Jobscan is a way for students to optimize their resumes by comparing their resume against a specific job posting. The platform then awards a score to the resume which indicates if the applicant is a good match for the position.

“We don’t consider that resume complete until it has a score of 85%,” said Skills for Today’s Jobs Director, Pam Fant-Saez. “[With that score], we know that the chances of it getting through to see human eyes escalates way up.” 

Fant-Saez said that the platform can do the same with a student’s LinkedIn account to optimize their profile so that it doesn’t slip through the cracks either.

Career Services also offers assistance in preparing for interviews by utilizing another piece of technology: Big Interview. Big Interview allows a student to practice being interviewed by an avatar to alleviate some of the potential pressure of being put in the hot seat by another person.

With each recorded session, the student can continue practicing until they’re comfortable with what is being asked. The questions the avatar asks can also be changed depending on which industry the student is attempting to enter.

“Students don’t realize how amazingly powerful this is,” Fant-Saez said. “And then they get hired in 10 days as opposed to eight months.”

Students interested in improving their job seeking skills can access these tools by  applying to the free, monthly classes Career Services offers, Strategies for Today’s Jobs.

One student who completed these classes and credits them for her success is Gloria Walls. Walls recently started an Information Technologies (IT) apprenticeship at Saber Data, a local tech company in Austin.

These classes taught Walls the t-chart strategy, one used for writing a cover letter. To use the strategy, place the job description in a column on the left and on the right column describe how your qualifications match what the employer is looking for. 

Walls said, “I think it also helps to prepare you for your interview because it helps you think about what skills you have.”

Fant-Saez is also a fan of cover letters and encourages students who have something compelling to say to take the time to write a cover letter. She feels it can allow an application to shine brighter among the rest.

“When you don’t have a lot of experience, it might be good to express immense enthusiasm,” Fant-Saez said.

Walls said that any ACC student who is looking for a job should take advantage of this free career training course.

“I think it helps you organize your materials, think about what your skills are and helps you to really get that thing that is going to make you stand out from other candidates,” Walls said.

Leadership Conference Aims to Build Students’ Confidence

Austin Community College Student Life is kicking off 2021 with the first annual Student Leadership Conference! This web-based convention allows ACC students to attend panels, meet with guest speakers, and network with their fellow peers. ACCENT met with organizers of this event, students, and guest speakers to get the scoop.

By: Adam Cherian

Austin Community College is kicking off 2021 with the first annual Student Leadership Conference! This web-based convention allows ACC students to attend panels, meet with guest speakers, and network with their fellow peers.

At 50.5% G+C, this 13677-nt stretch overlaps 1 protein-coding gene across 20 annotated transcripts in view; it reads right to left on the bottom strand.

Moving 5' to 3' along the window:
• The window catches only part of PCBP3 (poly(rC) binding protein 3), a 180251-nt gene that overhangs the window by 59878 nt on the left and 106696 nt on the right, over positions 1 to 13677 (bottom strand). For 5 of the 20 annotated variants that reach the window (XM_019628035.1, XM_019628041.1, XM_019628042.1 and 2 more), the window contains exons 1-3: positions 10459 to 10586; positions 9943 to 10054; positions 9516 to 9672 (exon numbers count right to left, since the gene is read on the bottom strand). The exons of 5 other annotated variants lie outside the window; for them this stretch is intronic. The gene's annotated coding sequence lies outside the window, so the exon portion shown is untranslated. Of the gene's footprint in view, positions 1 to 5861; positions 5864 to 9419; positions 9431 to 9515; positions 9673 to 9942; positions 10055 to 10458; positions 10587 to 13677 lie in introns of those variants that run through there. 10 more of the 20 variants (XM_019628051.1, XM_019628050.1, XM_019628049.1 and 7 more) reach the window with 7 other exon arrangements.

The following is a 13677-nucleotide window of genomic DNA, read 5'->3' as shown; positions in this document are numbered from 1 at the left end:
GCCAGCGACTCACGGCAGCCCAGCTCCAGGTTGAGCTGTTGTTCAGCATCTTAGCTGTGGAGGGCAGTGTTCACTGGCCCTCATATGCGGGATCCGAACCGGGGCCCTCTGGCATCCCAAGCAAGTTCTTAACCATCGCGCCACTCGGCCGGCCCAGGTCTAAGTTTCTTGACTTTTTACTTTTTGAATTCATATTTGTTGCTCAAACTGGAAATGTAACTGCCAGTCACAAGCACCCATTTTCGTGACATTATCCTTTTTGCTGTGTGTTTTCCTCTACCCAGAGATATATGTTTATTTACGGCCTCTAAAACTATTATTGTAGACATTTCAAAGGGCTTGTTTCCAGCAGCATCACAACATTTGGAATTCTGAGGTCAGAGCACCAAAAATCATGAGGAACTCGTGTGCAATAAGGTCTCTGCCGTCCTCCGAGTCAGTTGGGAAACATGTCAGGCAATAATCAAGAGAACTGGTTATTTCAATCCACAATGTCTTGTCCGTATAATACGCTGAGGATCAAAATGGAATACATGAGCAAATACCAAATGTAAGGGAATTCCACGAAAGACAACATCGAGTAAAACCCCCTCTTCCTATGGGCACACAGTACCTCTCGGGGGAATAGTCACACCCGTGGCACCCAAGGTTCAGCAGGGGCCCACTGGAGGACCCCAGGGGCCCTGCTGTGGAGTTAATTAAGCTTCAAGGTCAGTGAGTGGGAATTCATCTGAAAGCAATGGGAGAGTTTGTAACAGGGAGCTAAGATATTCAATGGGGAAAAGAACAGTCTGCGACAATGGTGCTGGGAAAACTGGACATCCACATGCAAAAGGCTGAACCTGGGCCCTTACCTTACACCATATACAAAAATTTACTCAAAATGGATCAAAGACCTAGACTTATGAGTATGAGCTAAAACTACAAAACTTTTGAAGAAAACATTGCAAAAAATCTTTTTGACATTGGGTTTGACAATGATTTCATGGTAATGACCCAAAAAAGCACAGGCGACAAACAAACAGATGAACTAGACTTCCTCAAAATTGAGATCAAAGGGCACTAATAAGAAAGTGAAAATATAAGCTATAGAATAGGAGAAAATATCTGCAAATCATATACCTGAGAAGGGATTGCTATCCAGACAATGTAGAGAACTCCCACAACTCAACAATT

Starting on Feb 4, this virtual two-day event will encompass central themes of confidence, resilience, and civic engagement. Students will have the opportunity to build such skills by listening to guest speakers such as local Austin icon, Evenlyn from the Internets.

Each day is divided into different time slots, where panels and networking will take place. The organizers realize that building networks of people during the Covid-19 pandemic is not easy, so the conference organizers have dedicated a whole hour each day for the sole purpose of meeting with other students. 

ACCENT had the opportunity to speak with ACC students, Ashley Pesina and Todd Snow, about why they were attending this conference, as well as what they are expecting to gain from attending.

“I want to strengthen my leadership skills. I am the new president of the new student organization LatinX Student Union. It will definitely help me in this new opportunity to be a better leader,” Pesina said. 

Snow, who is now the current president of the Student Veterans Association of ACC, is attending for similar reasons.

 “Even if a person will never be in a leadership role, the skills a good leader needs are skills everyone should have.” Snow said. 

Many students, like Ashely and Todd, are looking for better ways to increase their leadership skills, especially while we are in a pandemic and are unable to meet in person. 

“…we have been virtual for a year almost so I am used to participating in events online,” Pesina said. 

Snow disclosed with us that he would not  have been able to go if it were an in person event, which raises the question of accessibility. Having virtual events for the past ten months have created a space where everyone can safely participate in large events.

For instance, there are over 130+ students planning to attend this conference. 

“I would recommend an ACC student to attend this conference because it will help them gain leadership skills and network with different people,” Pesina said.